For many people, spring’s arrival signifies blissfully longer days, welcome sunshine, and flowers in bloom. But for millions of Americans, it’s also the first sign that dreaded allergy symptoms are on their way, from sneezing and stuffy nose to watery eyes and an overall malaise that can last months or even all year, depending on the trigger.
And according to Leonard Bielory, M.D., a specialist in allergy and immunology with the Rutgers Center of Environmental Prediction, allergy sufferers should hunker down for more of the same in the years to come. Bielory’s research focus is the impact of climate change on allergies, and what he found was a discouraging link: the milder winters and warmer seasonal air that accompany climate change bring with them shifts in flowering phenology and pollen initiation—in other words, when it comes to ragweed, for example, climate change is causing the allergy season to start earlier and, in some areas of the northern U.S. and Canada, last up to a month longer than it did in 1995.
Why? First, upwardly inching temperatures often mean a delayed first frost and a longer frost-free period overall. Plus, since plants reproduce every single year, their genetic code is evolving very efficiently to adapt to increasing CO2 warming temps, and other stressors that come with climate change. According to Bielory, by the year 2020, there will be about 10 to 20 percent more pollen production overall, and counts could more than double by 2040.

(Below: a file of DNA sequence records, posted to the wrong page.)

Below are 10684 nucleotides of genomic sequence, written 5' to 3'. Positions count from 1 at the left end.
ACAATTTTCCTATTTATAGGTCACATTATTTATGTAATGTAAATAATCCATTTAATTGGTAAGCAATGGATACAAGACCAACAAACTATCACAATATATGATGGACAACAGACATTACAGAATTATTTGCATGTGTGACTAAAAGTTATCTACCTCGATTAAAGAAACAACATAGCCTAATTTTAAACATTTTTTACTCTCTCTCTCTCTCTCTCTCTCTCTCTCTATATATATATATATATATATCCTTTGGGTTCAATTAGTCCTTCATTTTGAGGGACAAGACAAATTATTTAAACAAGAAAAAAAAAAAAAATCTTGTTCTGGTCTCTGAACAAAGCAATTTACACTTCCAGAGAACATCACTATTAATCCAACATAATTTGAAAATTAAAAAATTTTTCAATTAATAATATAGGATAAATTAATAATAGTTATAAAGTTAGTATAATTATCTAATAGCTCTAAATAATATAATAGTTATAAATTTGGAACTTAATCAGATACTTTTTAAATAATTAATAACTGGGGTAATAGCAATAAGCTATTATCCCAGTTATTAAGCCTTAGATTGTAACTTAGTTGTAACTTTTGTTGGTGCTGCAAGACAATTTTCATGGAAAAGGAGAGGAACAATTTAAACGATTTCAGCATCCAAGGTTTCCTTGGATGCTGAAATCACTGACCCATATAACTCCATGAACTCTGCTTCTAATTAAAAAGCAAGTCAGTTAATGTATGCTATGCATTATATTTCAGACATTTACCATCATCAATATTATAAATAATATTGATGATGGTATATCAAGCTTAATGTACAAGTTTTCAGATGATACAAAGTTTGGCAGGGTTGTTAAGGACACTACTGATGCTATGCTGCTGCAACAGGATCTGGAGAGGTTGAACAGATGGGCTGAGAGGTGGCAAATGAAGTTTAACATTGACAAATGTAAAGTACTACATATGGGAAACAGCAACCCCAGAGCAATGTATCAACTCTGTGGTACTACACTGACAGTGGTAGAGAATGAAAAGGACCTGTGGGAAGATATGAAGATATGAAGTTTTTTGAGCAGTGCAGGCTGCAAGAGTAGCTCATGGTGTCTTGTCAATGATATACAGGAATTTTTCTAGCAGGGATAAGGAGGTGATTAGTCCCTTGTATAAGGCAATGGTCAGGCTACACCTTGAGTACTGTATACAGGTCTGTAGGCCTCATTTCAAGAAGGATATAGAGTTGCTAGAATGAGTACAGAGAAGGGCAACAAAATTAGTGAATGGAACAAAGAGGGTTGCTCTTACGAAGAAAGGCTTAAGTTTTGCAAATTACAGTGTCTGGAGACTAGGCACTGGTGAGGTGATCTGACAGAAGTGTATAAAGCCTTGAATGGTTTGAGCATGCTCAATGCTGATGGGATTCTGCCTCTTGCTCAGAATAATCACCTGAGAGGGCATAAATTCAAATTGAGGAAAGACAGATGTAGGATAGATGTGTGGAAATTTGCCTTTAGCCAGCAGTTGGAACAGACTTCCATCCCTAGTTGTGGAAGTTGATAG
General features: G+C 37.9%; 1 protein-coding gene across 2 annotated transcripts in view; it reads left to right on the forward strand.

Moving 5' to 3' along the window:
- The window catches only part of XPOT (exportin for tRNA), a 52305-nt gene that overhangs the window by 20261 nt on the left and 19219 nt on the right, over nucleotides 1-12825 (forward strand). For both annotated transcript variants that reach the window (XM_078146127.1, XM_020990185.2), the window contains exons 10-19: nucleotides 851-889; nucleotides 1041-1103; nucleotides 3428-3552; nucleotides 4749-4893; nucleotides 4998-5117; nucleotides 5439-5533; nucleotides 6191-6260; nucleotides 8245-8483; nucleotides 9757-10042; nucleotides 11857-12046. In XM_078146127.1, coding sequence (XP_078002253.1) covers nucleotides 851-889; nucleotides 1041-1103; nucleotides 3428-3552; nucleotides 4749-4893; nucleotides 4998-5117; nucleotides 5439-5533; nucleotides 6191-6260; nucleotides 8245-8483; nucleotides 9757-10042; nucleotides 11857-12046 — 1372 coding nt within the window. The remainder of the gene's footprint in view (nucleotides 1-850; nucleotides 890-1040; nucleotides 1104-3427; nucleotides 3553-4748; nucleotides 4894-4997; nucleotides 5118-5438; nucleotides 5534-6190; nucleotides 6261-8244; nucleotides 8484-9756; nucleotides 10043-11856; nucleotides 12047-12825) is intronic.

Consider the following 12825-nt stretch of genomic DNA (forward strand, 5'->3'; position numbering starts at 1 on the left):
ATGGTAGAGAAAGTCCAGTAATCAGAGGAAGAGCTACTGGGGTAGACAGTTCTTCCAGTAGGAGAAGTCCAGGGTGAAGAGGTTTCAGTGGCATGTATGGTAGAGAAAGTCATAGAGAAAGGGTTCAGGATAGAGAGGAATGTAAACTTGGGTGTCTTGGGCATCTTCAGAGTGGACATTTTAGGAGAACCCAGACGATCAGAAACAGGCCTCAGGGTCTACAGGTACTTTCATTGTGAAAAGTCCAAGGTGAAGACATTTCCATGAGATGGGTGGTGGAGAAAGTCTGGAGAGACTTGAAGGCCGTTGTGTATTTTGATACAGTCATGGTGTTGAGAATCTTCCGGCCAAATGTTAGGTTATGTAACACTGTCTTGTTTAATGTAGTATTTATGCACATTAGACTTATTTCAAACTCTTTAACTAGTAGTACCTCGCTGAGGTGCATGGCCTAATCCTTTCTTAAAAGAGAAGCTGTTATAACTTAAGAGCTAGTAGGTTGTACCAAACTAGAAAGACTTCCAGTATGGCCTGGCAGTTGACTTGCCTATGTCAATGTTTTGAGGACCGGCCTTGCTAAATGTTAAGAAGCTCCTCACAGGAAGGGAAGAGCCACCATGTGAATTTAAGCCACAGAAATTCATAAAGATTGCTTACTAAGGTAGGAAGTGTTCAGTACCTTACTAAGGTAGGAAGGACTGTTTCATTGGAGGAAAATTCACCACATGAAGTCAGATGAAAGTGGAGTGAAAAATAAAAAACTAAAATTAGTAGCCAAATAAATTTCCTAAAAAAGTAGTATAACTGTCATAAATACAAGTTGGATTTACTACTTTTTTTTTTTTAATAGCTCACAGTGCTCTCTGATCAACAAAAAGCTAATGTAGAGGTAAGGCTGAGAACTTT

The silver lining? Though counts may rise, they can shift dramatically depending on location. That’s why Bielory, a certified pollen counter with a 30-year history recording counts in New Jersey, is looking to expand the counting force by working with local 4-H clubs and young scientists. He is also currently seeking funding to launch an education program that teaches students to assess air quality and pollen counts, so they can alert their neighbors.
Eventually, Bielory hopes that this information will be widely available via mobile technology so that individuals can monitor their symptoms and compare them against reported allergens to determine personal triggers. In the meantime, gesundheit!
Editor’s Note: This story first appeared in the Spring 2016 issue of Explorations, a publication of the Rutgers School of Environmental and Biological Sciences